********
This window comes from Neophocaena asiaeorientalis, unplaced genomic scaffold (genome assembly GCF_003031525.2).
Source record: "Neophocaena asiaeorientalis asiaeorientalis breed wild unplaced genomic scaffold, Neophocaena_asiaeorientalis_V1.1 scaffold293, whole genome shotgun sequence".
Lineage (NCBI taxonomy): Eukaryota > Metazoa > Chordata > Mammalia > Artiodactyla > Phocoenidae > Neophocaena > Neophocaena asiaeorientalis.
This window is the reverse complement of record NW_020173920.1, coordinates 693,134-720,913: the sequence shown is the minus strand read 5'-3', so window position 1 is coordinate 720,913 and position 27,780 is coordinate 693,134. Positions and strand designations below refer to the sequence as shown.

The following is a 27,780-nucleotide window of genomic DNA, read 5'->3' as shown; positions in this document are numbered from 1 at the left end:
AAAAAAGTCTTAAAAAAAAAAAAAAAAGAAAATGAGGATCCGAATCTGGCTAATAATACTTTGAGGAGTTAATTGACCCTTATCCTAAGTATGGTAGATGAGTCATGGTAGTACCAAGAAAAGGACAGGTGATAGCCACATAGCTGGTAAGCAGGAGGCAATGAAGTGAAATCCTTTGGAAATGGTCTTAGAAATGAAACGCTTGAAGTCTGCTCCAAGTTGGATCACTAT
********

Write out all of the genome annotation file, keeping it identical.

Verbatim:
This window comes from Neophocaena asiaeorientalis, unplaced genomic scaffold (genome assembly GCF_003031525.2).
Source record: "Neophocaena asiaeorientalis asiaeorientalis breed wild unplaced genomic scaffold, Neophocaena_asiaeorientalis_V1.1 scaffold293, whole genome shotgun sequence".
Lineage (NCBI taxonomy): Eukaryota > Metazoa > Chordata > Mammalia > Artiodactyla > Phocoenidae > Neophocaena > Neophocaena asiaeorientalis.
This window is the reverse complement of record NW_020173920.1, coordinates 693,134-720,913: the sequence shown is the minus strand read 5'-3', so window position 1 is coordinate 720,913 and position 27,780 is coordinate 693,134. Positions and strand designations below refer to the sequence as shown.

The following is a 27,780-nucleotide window of genomic DNA, read 5'->3' as shown; positions in this document are numbered from 1 at the left end:
AAAAAAGTCTTAAAAAAAAAAAAAAAAGAAAATGAGGATCCGAATCTGGCTAATAATACTTTGAGGAGTTAATTGACCCTTATCCTAAGTATGGTAGATGAGTCATGGTAGTACCAAGAAAAGGACAGGTGATAGCCACATAGCTGGTAAGCAGGAGGCAATGAAGTGAAATCCTTTGGAAATGGTCTTAGAAATGAAACGCTTGAAGTCTGCTCCAAGTTGGATCACTAT